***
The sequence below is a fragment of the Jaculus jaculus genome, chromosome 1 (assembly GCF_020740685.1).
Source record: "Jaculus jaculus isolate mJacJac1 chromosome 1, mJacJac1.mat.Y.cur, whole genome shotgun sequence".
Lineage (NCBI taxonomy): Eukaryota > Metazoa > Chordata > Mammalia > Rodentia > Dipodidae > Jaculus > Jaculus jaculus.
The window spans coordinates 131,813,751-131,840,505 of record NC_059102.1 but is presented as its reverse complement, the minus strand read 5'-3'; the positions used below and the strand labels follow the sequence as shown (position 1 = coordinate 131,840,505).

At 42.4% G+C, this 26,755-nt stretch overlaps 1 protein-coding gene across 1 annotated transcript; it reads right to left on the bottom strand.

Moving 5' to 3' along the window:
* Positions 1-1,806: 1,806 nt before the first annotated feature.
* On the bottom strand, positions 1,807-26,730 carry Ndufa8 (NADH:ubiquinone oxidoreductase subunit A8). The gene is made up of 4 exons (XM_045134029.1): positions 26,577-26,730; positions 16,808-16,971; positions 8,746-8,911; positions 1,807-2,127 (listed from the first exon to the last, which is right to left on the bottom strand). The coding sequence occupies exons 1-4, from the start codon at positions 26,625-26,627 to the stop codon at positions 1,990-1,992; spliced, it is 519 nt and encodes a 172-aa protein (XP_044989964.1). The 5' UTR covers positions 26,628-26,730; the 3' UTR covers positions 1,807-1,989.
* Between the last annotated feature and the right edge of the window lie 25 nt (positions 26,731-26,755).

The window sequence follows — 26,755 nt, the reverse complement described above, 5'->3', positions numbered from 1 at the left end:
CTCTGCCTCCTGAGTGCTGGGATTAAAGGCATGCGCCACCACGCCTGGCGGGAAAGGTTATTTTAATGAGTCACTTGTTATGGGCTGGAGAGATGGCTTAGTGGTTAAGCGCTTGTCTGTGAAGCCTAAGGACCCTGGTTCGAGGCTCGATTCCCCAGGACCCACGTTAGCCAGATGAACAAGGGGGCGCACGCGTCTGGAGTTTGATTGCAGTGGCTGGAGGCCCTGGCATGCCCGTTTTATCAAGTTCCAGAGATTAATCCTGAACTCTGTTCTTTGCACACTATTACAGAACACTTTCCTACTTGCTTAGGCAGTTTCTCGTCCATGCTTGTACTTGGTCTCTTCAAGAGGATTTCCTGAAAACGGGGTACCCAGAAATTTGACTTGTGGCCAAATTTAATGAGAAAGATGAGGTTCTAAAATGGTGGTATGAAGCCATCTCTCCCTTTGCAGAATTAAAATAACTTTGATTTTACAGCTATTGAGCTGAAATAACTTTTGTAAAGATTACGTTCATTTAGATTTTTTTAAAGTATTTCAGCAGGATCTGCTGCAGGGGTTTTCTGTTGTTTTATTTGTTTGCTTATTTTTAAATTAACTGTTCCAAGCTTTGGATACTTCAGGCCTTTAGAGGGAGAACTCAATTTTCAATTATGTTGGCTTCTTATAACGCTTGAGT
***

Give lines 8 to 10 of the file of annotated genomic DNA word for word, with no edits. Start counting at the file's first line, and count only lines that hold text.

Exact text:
* On the bottom strand, positions 1,807-26,730 carry Ndufa8 (NADH:ubiquinone oxidoreductase subunit A8). The gene is made up of 4 exons (XM_045134029.1): positions 26,577-26,730; positions 16,808-16,971; positions 8,746-8,911; positions 1,807-2,127 (listed from the first exon to the last, which is right to left on the bottom strand). The coding sequence occupies exons 1-4, from the start codon at positions 26,625-26,627 to the stop codon at positions 1,990-1,992; spliced, it is 519 nt and encodes a 172-aa protein (XP_044989964.1). The 5' UTR covers positions 26,628-26,730; the 3' UTR covers positions 1,807-1,989.
* Between the last annotated feature and the right edge of the window lie 25 nt (positions 26,731-26,755).

The window sequence follows — 26,755 nt, the reverse complement described above, 5'->3', positions numbered from 1 at the left end: